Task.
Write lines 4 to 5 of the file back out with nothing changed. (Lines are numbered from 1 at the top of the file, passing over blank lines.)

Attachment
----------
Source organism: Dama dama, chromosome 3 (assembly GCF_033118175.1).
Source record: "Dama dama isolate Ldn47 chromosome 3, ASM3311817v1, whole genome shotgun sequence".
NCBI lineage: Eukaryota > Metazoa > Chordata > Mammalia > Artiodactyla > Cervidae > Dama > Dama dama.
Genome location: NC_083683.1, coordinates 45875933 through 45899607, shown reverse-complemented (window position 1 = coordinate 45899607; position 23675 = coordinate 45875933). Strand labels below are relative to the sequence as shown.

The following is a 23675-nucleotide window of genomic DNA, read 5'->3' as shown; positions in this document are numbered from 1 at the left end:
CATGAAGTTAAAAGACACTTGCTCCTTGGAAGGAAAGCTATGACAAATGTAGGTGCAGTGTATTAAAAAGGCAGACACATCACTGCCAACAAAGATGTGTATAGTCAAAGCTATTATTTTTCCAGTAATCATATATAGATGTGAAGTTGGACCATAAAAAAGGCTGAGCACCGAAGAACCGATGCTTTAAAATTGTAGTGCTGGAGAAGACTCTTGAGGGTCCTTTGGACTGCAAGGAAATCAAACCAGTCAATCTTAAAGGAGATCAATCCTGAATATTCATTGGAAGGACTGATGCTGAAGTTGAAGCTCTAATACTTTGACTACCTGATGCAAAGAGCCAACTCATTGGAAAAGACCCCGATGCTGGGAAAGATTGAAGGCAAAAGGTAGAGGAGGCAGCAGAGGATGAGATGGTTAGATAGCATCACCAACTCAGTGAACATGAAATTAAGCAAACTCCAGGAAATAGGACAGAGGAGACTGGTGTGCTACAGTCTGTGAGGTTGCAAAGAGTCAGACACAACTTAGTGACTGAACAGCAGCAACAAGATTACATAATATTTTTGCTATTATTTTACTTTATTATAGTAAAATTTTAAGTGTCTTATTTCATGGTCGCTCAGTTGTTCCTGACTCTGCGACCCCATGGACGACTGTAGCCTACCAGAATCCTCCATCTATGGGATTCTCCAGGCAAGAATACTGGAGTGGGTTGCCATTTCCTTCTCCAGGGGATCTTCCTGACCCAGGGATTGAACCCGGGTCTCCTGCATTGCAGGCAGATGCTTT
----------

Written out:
Genome location: NC_083683.1, coordinates 45875933 through 45899607, shown reverse-complemented (window position 1 = coordinate 45899607; position 23675 = coordinate 45875933). Strand labels below are relative to the sequence as shown.

The following is a 23675-nucleotide window of genomic DNA, read 5'->3' as shown; positions in this document are numbered from 1 at the left end: